You're right that Episodes Two and One could be consolidated,but only because it is Episode Two,and not Episode One that is lacking.

  • Scardoll
  • 30th Nov 12
And Qui-Gon is single-handedly the greatest character in the whole damn saga.

I just... Just... What?
  • FantasyLiver
  • 30th Nov 12
Why isn't Qui-Gon the greatest character in the prequel. I realize that this is a matter of opinion but I said basically the same thing in my review and no one disagreed. Granted no one has commented yet but still. Qui-Gon is wise, compassionate, and is willing to go against the rules to do what's right, which is one flaw the Old Jedi Order had: they were too rule focused.
  • TomWithNoNumbers
  • 1st Dec 12
I had good memories of him but I thought in the end he's got a fairly static role, he's fantastic as a jedi ideal, but I enjoyed seeing Obi-Wan going from a know nothing temperamental apprentice Jedi to his willing controlled death at the end
  • terlwyth
  • 1st Dec 12
@Scardoll for suggesting otherwise,....WHHHHHHHHHHHHHHHHHAAAAAAAAAAAAATTTTTTTT???!?!?

@Tom Arguably the same could be said for Obi-Wan and Yoda in the original trilogy,because that's what The Mentor entails. But usually the mentor entails a Blue Oni type of persona,and they are somewhat crusty. Qui-Gon was a very optimistic and a Red Oni and willing to do what's right rather than what make immediate sense.

Maybe he was static,but static does not equal bad,and he was a twist.
  • TomWithNoNumbers
  • 2nd Dec 12
He's definitely good I just felt that Obi-Wan's arc let him have that at some points and also let him do other things. But Qui-Gon was definitely absolutely fundamental for everything that did work and without him Obi-Wan wouldn't have made sense and we'd have lost an important perspective on the Jedi it's true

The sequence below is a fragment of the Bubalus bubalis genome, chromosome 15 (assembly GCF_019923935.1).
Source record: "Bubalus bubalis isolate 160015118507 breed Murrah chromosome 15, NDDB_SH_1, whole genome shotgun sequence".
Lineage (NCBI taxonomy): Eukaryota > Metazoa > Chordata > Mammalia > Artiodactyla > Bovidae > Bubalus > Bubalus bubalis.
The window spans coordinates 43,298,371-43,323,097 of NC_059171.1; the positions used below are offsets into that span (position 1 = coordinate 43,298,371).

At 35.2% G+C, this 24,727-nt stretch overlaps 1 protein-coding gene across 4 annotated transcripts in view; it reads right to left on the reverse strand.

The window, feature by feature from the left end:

• RedHudsonicus
  • 2nd Dec 12
Much as I love Qui-Gon, I felt that, for many reasons, he had to die. He's a character whose influence is felt far more powerfully due to his absence, rather than his presence. He's basically there to suggest that there might have been alternative fates for a lot of the characters had he survived. Anakin would have gotten the father-figure he needed and not been so susceptible to Palpatine, Obi-Wan would have had the time to find his footing as a Knight instead of taking on a padawan of his own immediately, Shmi might very well have been freed, and Dooku likely wouldn't have left the Order had his former padawan not died. Qui-Gon's death thus represents a real turning point in the Saga and builds the tragedy very effectively, in my opinion. I have always been left wondering: if only Qui-Gon had survived, how might things have been different?
  • terlwyth
  • 2nd Dec 12
I wish more people would note the performance of the woman who played Shmi,that was a really good performance all about.
  • johnnyfog
  • 4th Dec 12
While everything you say about Qui-Gon is true (everyone here's in agreement that he's a breath of fresh air), it put Anakin and Obi-Wan in a weird position dramatically. Basically, Qui-Gon goes around sticking plugs in leaky boats, so he had to die. The Idiot Plot demands it.

In TPM, Obi-Wan is essentially aligned the dogmatic wing of the Jedi. An anti-Anakin, if you will. He supposedly rebels by insisting on training Ani like Qui-Gon wanted him too. That's nice, but he's still a colorless character, and only develops in the aftermath of ROTS. Then he resembles Qui-Gon in spirit.

But now I'm drifting into the other prequels.

In order to post comments, you need to

Get Known